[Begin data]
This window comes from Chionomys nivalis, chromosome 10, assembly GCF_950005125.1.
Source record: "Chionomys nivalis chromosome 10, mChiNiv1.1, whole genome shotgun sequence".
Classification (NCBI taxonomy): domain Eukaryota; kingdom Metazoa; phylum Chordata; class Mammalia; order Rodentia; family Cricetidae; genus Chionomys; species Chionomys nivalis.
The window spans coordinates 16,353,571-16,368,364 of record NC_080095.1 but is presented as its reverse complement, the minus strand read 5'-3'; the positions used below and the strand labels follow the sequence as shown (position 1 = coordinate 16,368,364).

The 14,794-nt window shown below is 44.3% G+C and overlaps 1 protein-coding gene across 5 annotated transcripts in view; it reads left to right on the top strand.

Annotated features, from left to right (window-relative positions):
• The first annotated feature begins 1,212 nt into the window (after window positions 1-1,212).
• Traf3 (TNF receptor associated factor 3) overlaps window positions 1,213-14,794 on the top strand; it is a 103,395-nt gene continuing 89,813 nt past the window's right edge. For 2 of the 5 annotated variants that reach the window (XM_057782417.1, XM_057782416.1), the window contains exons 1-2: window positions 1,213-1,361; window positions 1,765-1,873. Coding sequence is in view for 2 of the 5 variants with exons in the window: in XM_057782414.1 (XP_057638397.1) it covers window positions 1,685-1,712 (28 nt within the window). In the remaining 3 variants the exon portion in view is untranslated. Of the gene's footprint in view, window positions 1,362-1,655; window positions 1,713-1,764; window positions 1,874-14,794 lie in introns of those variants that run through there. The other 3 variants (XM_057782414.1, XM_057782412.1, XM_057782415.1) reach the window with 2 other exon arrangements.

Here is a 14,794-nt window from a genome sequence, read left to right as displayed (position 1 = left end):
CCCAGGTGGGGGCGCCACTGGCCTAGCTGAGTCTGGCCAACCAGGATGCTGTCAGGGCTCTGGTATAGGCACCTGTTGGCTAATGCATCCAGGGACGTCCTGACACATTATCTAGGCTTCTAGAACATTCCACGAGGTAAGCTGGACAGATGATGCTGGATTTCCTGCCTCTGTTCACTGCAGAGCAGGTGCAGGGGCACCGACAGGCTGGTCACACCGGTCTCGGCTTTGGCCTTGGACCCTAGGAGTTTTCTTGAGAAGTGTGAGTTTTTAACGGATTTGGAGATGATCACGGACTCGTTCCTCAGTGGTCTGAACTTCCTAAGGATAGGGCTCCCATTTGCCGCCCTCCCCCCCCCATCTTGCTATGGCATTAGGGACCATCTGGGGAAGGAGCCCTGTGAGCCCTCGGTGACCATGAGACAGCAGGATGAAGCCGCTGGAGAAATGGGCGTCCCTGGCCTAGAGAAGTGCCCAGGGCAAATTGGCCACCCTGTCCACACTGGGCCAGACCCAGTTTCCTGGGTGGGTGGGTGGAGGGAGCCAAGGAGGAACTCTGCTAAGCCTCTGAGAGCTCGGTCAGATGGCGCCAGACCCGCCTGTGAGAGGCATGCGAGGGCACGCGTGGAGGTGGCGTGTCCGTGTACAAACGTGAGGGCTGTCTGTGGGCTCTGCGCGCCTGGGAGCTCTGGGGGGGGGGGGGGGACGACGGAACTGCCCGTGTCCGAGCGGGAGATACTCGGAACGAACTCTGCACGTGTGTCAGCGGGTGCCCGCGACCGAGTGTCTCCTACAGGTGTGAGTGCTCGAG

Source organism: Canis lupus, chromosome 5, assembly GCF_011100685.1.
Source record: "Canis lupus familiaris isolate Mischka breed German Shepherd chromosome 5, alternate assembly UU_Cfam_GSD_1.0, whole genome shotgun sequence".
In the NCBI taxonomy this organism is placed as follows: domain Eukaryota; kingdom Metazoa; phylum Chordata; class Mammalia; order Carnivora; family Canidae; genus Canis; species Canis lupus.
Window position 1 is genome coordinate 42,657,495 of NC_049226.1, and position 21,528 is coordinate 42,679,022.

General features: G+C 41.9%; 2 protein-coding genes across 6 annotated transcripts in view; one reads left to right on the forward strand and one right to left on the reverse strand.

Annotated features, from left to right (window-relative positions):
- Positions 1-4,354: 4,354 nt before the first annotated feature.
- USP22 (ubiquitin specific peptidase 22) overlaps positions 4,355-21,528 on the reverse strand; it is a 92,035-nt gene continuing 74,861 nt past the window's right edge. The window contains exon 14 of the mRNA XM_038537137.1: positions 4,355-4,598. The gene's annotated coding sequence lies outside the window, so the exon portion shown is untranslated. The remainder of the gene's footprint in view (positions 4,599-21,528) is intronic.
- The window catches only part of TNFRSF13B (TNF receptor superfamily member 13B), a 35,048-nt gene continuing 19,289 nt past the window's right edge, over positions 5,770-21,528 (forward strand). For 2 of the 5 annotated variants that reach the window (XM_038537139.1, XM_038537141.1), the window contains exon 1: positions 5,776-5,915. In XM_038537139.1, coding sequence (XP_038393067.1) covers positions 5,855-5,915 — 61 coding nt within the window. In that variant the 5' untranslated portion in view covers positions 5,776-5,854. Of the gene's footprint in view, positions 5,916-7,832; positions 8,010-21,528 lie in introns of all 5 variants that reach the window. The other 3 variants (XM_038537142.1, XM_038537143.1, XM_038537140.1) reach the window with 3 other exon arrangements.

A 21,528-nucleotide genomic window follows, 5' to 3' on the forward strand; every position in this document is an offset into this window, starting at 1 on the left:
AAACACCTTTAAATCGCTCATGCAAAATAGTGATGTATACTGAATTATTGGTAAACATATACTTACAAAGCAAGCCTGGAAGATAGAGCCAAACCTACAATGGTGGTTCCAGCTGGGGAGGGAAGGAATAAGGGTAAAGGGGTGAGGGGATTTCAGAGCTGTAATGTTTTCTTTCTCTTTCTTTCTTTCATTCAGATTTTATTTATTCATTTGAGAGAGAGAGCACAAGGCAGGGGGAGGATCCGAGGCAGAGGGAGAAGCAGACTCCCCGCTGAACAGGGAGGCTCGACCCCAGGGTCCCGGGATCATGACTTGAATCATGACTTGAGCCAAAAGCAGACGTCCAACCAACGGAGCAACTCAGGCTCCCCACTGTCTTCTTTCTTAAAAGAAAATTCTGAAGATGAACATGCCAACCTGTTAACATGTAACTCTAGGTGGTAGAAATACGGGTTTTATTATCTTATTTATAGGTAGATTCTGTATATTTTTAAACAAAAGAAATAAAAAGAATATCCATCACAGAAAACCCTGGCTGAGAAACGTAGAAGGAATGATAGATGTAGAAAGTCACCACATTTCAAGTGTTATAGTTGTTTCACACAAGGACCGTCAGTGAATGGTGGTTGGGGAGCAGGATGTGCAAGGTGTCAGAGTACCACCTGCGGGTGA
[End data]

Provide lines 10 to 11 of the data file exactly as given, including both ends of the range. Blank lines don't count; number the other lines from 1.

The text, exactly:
CCCAGGTGGGGGCGCCACTGGCCTAGCTGAGTCTGGCCAACCAGGATGCTGTCAGGGCTCTGGTATAGGCACCTGTTGGCTAATGCATCCAGGGACGTCCTGACACATTATCTAGGCTTCTAGAACATTCCACGAGGTAAGCTGGACAGATGATGCTGGATTTCCTGCCTCTGTTCACTGCAGAGCAGGTGCAGGGGCACCGACAGGCTGGTCACACCGGTCTCGGCTTTGGCCTTGGACCCTAGGAGTTTTCTTGAGAAGTGTGAGTTTTTAACGGATTTGGAGATGATCACGGACTCGTTCCTCAGTGGTCTGAACTTCCTAAGGATAGGGCTCCCATTTGCCGCCCTCCCCCCCCCATCTTGCTATGGCATTAGGGACCATCTGGGGAAGGAGCCCTGTGAGCCCTCGGTGACCATGAGACAGCAGGATGAAGCCGCTGGAGAAATGGGCGTCCCTGGCCTAGAGAAGTGCCCAGGGCAAATTGGCCACCCTGTCCACACTGGGCCAGACCCAGTTTCCTGGGTGGGTGGGTGGAGGGAGCCAAGGAGGAACTCTGCTAAGCCTCTGAGAGCTCGGTCAGATGGCGCCAGACCCGCCTGTGAGAGGCATGCGAGGGCACGCGTGGAGGTGGCGTGTCCGTGTACAAACGTGAGGGCTGTCTGTGGGCTCTGCGCGCCTGGGAGCTCTGGGGGGGGGGGGGGGACGACGGAACTGCCCGTGTCCGAGCGGGAGATACTCGGAACGAACTCTGCACGTGTGTCAGCGGGTGCCCGCGACCGAGTGTCTCCTACAGGTGTGAGTGCTCGAG

Source organism: Canis lupus, chromosome 5, assembly GCF_011100685.1.